ORLANDO—A Canadian panel of Dynamics GP users and partners gathered at the Microsoft Convergence conference this week to discuss how the company’s ease of use and integrated application suite strategies have been playing out in their companies.

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Catherine Bennetto, the IT director of Canada’s biggest hearing aid distributor, the Victoria-based Island Hearing, said that she went with the Dynamics GP for its ease of use. “We wanted to enable and empower users to make their jobs enjoyable,” she said.

“It’s always mostly about user experience,” said Brad Bushell, president of Western Canada’s largest Microsoft business solutions partner, the Vancouver-based RSC Group. “Microsoft balances sophistication with ease of use consistently here.”

Ray Wang, a principal analyst with Forrester Research, agrees, saying, “Microsoft’s business applications are some of the best user experiences, including different personas (RoleTailored design). It’s really engaging for beginners, as it doesn’t matter. GP, NAV, AX—they all look the same (and similar to the other Microsoft products as well) with the ribbons, etc. It’s really easy to change a workflow or process or personalize a screen. They’re really getting down to the user level.”

Then there’s the integration with other Microsoft business applications, such as SharePoint, a tie-in that Microsoft CEO Steve Ballmer stressed heavily during his Convergence keynote. “(Dynamics and SharePoint) complement each other, so it cuts down on the learning time. You can use the teamwork, sharing, and document collaboration capabilities and it’s so simple. Getting used to a different look-and-feel is difficult—these are health-care professionals who just want to get up to speed and get back to work,” said Bennetto.

This cross-application capability is a major selling point for his customers, said Bushell. He said that almost all new customers (and most of the existing ones) already have SharePoint installed, anyway. “They can start on GP and then stretch it out, which you couldn’t do with the (other business application companies),” he said. “Especially at the beginning of learning ERP technology, they respond to it as a unified thing. It’s not just ERP or SharePoint—they describe the business, not the system.”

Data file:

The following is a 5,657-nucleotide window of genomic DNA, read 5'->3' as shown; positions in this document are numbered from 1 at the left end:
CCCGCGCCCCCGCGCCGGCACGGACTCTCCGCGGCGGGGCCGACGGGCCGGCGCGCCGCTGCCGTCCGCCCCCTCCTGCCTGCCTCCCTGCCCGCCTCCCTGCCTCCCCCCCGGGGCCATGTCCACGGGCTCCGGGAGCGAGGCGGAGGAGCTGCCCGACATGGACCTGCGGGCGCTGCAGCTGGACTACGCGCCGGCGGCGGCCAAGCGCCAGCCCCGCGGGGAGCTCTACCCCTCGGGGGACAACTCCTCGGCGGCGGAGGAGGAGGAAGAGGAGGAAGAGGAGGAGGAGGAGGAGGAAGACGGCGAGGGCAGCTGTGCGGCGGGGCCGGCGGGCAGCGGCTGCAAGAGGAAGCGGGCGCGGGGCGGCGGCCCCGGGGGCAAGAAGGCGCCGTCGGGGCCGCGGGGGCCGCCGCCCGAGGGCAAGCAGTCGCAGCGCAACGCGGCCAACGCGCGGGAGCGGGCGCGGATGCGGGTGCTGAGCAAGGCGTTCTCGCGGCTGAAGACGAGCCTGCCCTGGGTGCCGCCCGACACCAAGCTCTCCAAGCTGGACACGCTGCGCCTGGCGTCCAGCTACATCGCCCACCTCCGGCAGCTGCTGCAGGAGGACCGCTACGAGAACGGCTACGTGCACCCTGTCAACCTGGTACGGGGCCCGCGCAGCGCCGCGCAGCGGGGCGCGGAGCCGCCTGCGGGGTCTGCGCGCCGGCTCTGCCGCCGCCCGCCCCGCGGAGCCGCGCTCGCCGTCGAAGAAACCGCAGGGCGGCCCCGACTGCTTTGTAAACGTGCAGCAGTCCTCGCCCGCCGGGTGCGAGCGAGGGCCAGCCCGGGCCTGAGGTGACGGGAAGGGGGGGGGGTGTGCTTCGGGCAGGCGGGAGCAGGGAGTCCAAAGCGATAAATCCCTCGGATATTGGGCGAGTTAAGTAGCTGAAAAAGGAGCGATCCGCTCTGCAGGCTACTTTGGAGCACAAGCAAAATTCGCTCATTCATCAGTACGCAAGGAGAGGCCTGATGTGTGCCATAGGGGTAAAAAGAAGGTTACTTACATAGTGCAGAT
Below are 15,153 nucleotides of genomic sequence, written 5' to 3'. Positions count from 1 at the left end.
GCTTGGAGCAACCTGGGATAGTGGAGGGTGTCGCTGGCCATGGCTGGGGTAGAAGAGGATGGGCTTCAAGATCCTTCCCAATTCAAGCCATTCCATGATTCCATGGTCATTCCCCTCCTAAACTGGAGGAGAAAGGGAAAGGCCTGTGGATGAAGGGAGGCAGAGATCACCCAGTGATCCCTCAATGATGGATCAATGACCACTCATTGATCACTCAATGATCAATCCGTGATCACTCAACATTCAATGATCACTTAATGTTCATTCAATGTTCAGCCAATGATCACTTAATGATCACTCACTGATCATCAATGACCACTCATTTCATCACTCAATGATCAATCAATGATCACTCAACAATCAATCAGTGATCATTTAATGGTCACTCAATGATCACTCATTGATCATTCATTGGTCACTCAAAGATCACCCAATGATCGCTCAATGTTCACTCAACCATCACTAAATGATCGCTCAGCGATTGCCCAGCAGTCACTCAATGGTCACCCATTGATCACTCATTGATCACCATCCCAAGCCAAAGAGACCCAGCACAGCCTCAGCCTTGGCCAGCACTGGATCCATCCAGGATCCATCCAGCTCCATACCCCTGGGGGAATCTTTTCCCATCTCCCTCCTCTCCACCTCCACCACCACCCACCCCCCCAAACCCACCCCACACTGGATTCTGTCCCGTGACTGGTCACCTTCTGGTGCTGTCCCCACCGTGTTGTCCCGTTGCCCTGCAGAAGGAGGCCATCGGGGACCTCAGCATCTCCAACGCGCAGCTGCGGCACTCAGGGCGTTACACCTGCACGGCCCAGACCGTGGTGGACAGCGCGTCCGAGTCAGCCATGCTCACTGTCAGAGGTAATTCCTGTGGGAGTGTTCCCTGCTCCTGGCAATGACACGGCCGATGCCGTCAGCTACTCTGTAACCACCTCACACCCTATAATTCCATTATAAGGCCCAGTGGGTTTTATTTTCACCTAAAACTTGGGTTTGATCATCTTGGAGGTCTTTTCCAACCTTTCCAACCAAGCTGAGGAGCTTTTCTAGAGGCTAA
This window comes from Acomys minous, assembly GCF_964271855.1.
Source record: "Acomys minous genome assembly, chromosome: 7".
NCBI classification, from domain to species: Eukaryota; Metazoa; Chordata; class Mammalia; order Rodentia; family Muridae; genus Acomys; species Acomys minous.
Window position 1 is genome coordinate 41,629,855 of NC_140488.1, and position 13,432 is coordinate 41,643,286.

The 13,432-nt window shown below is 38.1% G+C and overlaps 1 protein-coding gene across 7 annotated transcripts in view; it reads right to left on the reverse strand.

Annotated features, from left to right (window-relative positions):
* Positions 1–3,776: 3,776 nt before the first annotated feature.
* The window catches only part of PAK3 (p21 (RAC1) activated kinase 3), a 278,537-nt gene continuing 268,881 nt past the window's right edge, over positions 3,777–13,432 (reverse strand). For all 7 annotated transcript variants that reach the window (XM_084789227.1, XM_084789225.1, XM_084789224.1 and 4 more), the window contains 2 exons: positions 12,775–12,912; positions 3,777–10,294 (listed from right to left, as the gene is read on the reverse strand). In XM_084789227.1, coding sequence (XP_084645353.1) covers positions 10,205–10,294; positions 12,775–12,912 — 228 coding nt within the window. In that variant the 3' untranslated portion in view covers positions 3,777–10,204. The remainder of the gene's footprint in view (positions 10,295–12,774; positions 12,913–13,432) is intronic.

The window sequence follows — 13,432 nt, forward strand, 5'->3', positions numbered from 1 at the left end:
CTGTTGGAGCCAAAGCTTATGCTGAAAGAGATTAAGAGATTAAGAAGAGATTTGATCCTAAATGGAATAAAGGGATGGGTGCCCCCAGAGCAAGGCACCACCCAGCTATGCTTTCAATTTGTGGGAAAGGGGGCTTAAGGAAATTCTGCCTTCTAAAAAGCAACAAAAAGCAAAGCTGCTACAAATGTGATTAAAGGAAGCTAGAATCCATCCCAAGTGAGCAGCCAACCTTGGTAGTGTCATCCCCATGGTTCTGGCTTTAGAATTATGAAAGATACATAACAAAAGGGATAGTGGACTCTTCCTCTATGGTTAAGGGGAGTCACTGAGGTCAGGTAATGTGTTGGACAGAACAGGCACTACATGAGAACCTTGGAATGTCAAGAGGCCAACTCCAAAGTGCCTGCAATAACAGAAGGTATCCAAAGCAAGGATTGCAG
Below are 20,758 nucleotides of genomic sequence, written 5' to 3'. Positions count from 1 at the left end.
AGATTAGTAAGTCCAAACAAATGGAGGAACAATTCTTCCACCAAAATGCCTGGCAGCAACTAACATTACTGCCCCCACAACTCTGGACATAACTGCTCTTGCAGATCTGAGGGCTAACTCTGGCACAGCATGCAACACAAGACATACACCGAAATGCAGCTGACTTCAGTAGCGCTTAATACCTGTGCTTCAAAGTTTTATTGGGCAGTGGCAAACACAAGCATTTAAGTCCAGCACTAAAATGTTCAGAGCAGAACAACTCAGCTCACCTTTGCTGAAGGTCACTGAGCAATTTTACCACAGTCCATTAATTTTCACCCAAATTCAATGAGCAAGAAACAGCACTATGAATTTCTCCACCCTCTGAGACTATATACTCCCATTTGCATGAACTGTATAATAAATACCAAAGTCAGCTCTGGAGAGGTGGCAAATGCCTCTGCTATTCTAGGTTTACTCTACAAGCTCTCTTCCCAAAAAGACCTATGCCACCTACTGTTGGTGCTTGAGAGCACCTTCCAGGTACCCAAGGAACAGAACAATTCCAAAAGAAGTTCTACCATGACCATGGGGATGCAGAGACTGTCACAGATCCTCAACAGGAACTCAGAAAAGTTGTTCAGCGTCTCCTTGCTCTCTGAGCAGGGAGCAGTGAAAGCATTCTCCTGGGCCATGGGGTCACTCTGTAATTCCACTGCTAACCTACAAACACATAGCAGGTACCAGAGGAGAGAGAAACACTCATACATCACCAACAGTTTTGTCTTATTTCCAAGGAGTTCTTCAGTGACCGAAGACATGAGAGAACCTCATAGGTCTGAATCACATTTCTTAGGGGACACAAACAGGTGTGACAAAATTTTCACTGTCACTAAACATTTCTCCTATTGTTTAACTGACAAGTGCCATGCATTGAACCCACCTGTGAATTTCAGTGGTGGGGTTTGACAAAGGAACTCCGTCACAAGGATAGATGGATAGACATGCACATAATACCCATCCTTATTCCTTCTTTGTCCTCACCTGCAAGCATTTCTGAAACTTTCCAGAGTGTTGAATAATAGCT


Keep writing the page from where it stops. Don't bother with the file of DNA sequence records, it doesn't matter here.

Focusing on the task, business goal, or customer makes tackling a new ERP application less stressful for users, according to Bennetto who said, “We focus on the customer, not the volume of information we have. We were careful in implementing SharePoint and the project-discussing blogs, and had the full support of operations and were careful not to overload the users. An implementation needs the support of the company, so it doesn’t just seem pushed down from IT.”

Said Dave Root, CFO with the Guelph-based training company Eagle’s Flight: “They don’t want ‘systems’—they want to help their customers.” When it comes to a successful ERP implementation, introducing such a nitty-gritty application requires a well-rounded IT professional and an IT-professional-friendly user.

To make sure that the implementation goes smoothly, Bennetto had her users and staff almost switch places. IT staff were required to go on the floor and in the field to tinker with the hearing aids, sell batteries, and interact with the customers so as to understand the setting in which the users would be using the application. She said, “This way, they don’t just think it’s usable. My IT staff become like system integrators that work together with developers and customers.” They are also trained in how to speak so that users will understand.

(Language definitely comes into play during an ERP implementation, said Bushell: “You don’t talk collaboration and business intelligence. They want, ‘How do I find stuff? How do I get customer information?’”)

And, in order to understand their IT support during the implementation and develop a healthier relationship, viewing parties of the IT-based sitcom The IT Crowd were hosted (with beer and food) at Island Hearing. Said Bennetto: “This shows that we’re not scary—we’re not ogres!”

Even with these ERP implementations under their belt, they’re already looking to the future. Quentin Martin, a strategic account manager with the Burlington, Ontario-based Microsoft partner and Dynamics GP consultancy Tectura, for one, is excited about the integration of Microsoft Office Word capabilities built into the “software plus service” offering, Microsoft Dynamics CRM Live.

He said, “We’ve been seeing separate systems for years, but the more they do (integrate their applications with one another), the better it gets.”

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